Why Christine Craig should not face disciplinary action for her anti-Muslim cartoon
Uncertainty breeds insular thinking and bigotry, a theme as old as time, and as true. Therefore, it is of no surprise to find, in this brave new world of globalisation, economic changes and environmental threats, a surge in discriminatory behaviour and values.
This surge is not limited to the US, but it is seen as being more prominent, mainly because of America’s stance as a moral watchdog of the world. The land of the free, the land of opportunity, comes into the limelight every time Donald Trump opens his mouth, or a member of a public school board shares a discriminatory cartoon.
To clarify, Christie New Craig is not a teacher, nor has ever been one.
She graduated from the Chesapeake Police Academy and made it to the position of deputy sheriff before joining Sen (R) John A Cosgrove as chief of staff. She has, however, been a member of the Chesapeake School Board since 2010. A board that represents public (government) schools in the area, schools that are legally obliged not to discriminate against students and student access to opportunity, on any basis.
So, was the cartoon she shared discriminatory?
Given that it relied on blanket stereotypes about a particular group (in this case religious) to suggest exclusion of said group, it was definitely a discriminatory cartoon, and offensive as a result.
Should Ms Craig face disciplinary action, such as losing her position on a school board, as a result of her choice? I think not. While the sharing of the cartoon suggests that Ms Craig is ‘like that’, i.e. a discriminatory person, despite, or because of, her upbringing, it was shared on her personal Facebook page and not in her official capacity, either as an employee of a Republican senator, nor as a member of a school board. Imposing professional punishments on personal behaviour (outside of criminal acts) is a line we don’t want to encourage the state to cross, however repulsive we might find the behaviour.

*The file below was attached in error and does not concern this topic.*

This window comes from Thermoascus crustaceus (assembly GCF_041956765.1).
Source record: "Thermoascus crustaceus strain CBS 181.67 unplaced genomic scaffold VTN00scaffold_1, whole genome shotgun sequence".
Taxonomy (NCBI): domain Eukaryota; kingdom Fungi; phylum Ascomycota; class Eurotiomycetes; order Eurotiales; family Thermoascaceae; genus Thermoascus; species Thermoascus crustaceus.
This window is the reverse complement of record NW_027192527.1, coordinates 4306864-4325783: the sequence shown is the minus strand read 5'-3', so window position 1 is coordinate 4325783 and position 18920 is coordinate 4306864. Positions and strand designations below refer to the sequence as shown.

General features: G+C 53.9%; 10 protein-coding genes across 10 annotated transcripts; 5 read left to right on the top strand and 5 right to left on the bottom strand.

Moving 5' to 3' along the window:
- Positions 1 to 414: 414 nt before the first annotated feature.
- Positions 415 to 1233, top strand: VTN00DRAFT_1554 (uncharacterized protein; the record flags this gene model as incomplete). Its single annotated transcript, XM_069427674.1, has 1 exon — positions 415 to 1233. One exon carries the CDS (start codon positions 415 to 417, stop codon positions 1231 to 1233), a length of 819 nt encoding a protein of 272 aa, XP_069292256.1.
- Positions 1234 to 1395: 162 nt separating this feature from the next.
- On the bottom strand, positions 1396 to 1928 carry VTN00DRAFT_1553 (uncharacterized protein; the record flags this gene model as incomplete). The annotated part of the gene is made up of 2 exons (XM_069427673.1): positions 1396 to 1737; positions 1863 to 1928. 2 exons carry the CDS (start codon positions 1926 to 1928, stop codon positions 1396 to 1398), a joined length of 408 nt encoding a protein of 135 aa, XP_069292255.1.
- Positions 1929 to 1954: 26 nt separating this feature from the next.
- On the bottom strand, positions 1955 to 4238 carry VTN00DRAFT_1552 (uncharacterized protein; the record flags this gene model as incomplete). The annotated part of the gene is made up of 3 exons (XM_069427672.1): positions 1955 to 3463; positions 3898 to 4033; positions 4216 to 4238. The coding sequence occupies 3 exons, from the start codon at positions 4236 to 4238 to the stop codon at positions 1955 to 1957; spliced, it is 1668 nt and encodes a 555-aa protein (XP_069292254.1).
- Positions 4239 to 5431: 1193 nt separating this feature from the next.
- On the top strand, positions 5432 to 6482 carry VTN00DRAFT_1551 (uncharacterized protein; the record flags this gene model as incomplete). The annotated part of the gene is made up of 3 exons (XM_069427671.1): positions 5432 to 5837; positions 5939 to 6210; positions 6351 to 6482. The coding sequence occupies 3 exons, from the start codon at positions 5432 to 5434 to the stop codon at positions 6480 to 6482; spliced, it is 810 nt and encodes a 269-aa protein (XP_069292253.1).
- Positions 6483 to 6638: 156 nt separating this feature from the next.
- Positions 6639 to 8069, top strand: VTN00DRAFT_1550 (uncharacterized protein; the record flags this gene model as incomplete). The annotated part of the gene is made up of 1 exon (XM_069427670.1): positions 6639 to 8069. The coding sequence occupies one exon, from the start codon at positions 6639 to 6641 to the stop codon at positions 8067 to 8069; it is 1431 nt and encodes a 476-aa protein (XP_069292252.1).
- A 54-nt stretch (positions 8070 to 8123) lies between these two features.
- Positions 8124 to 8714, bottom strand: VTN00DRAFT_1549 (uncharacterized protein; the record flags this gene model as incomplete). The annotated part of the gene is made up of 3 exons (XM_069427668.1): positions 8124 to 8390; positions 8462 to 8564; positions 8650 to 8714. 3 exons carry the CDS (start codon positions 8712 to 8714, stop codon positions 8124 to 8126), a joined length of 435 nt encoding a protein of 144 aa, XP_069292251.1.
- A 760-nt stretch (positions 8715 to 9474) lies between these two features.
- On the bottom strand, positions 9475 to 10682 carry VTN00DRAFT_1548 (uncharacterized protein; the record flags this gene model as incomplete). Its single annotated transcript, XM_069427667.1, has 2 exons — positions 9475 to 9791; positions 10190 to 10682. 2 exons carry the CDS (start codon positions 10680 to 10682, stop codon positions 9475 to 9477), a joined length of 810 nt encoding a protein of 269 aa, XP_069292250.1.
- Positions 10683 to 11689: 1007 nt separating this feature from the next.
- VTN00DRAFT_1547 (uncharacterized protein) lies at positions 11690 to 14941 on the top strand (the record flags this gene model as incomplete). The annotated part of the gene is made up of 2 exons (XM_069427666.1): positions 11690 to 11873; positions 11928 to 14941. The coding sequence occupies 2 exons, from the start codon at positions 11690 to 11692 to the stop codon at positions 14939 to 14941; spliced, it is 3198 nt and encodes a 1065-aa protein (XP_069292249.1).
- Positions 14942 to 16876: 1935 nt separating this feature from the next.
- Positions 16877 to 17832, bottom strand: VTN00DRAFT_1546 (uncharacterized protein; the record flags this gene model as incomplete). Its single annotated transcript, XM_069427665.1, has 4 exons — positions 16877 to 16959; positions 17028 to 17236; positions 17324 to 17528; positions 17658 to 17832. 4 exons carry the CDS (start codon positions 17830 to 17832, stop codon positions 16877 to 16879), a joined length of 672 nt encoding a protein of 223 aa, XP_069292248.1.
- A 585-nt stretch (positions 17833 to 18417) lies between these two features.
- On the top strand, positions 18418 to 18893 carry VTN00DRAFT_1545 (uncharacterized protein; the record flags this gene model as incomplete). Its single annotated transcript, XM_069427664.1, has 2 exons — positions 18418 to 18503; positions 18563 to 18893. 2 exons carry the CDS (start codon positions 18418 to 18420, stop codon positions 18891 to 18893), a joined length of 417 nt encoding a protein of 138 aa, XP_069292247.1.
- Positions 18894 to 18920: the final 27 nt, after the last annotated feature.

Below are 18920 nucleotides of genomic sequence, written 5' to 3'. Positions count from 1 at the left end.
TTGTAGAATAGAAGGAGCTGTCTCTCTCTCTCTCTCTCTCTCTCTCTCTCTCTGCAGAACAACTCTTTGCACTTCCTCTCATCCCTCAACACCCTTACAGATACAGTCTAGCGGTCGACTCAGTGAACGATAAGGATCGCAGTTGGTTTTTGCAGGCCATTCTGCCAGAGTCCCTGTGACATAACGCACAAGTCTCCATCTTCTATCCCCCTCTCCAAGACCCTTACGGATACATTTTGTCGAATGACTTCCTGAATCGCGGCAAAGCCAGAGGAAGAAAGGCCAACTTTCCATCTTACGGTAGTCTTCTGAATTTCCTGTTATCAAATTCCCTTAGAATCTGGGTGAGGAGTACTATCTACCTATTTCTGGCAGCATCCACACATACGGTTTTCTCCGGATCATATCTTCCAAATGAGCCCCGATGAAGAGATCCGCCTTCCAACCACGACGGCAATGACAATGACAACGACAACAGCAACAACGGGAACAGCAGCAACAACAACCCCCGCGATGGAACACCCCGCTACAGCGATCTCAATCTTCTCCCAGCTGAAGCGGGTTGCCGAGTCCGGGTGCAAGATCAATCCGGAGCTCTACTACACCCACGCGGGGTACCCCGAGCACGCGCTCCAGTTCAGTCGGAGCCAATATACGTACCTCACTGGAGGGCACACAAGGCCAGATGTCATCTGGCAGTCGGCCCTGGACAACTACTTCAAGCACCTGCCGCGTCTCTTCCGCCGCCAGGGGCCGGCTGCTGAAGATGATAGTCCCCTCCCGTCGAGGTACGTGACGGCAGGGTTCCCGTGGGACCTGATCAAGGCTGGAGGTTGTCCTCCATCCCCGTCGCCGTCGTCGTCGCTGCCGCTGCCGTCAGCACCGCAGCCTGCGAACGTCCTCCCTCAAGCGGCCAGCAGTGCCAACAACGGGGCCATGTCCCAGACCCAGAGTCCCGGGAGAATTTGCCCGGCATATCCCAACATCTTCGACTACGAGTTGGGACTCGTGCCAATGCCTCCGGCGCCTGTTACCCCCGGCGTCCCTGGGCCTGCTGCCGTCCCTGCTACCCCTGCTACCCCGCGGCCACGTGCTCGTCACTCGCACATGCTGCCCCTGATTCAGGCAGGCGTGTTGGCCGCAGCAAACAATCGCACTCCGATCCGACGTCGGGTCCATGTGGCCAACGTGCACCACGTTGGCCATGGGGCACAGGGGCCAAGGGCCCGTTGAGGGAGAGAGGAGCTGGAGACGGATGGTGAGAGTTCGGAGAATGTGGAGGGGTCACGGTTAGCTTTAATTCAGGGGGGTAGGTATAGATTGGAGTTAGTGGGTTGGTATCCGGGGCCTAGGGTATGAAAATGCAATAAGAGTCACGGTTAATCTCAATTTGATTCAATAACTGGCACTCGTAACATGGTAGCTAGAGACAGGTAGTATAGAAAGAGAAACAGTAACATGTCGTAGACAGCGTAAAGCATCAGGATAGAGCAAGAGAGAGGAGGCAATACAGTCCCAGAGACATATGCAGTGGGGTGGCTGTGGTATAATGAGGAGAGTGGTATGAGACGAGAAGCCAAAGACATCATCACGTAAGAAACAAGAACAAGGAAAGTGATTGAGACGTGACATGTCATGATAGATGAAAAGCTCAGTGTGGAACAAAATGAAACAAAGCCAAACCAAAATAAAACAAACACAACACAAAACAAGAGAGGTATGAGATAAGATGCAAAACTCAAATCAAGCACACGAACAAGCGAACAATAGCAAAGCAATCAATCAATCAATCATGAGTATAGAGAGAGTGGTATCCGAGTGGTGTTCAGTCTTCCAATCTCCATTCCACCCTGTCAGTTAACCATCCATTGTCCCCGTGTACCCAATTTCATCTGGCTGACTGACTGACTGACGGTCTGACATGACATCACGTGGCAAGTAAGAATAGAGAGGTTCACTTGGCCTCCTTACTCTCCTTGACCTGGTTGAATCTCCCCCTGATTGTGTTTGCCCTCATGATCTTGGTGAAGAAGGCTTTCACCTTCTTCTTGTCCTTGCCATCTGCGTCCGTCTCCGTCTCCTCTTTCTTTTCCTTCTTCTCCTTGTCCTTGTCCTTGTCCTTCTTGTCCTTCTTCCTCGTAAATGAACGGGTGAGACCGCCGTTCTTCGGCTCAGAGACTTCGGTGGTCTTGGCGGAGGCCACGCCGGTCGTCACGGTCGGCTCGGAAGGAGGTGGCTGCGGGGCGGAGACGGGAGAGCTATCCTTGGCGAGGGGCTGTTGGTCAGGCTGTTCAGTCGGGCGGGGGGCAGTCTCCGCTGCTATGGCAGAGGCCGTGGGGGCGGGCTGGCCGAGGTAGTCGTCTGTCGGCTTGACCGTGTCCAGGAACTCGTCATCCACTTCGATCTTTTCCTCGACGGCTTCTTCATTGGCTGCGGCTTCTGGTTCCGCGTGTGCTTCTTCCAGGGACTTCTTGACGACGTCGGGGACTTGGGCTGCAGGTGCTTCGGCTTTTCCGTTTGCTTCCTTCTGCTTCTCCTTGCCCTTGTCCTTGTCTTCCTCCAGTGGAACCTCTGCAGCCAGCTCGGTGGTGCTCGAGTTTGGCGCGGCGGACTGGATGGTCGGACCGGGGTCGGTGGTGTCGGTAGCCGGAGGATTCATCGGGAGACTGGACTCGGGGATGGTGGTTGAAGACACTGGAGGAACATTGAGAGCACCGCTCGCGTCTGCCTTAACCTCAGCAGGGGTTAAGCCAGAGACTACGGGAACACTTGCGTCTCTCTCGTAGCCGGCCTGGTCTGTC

Does Ms Craig’s action threaten the equality of treatment of students in public schools? Could Chesapeake public schools start discriminating against Muslim students as a result of an apparent social acceptance of such behaviour?
No, and this is where Ms Craig and many like her, appear to fail to understand the history and law of their own country, to the detriment of their right to spout whatever nonsense they like. It is, in fact, the same Amendment to the US Constitution that protects the right and freedom of religion that protects Ms Craig’s freedom of speech:
“Amendment 1: Congress shall make no law respecting an establishment of religion, or prohibiting the free exercise thereof; or abridging the freedom of speech, or of the press…”
Furthermore, Amendment XIV, Section 1 protects all US citizens from inequitable application of the law:
“All persons born or naturalised in the United States, and subject to the jurisdiction thereof, are citizens of the United States and of the state wherein they reside. No state shall make or enforce any law which shall abridge the privileges or immunities of citizens of the United States.”
Many Americans died to create and protect a country based on the above values. Americans continue to die protecting their nation, so why do an ignorant few want to throw it all away?
The right of an American Muslim not to eat pork while wearing a bikini is equal to the right of the Westboro Baptist Church to hold anti-homosexuality parades.
The right not to drink alcohol is equal to the right to follow L Ron Hubbard, founder of the Church of Scientology.
Impinge on the rights of one group, and you threaten the rights of all groups.
I support Ms Craig’s right to share her ignorance with family and friends, ignorance hidden is not ignorance solved. Furthermore, the publicity such acts garner encourages a discourse that might alleviate some of the misunderstandings about Islam, and about discrimination in general. The arrest of a Muslim American boy for making a clock has opened doors for that boy that didn’t exist before, and allowed Americans who understand their Constitution and its values to state their views.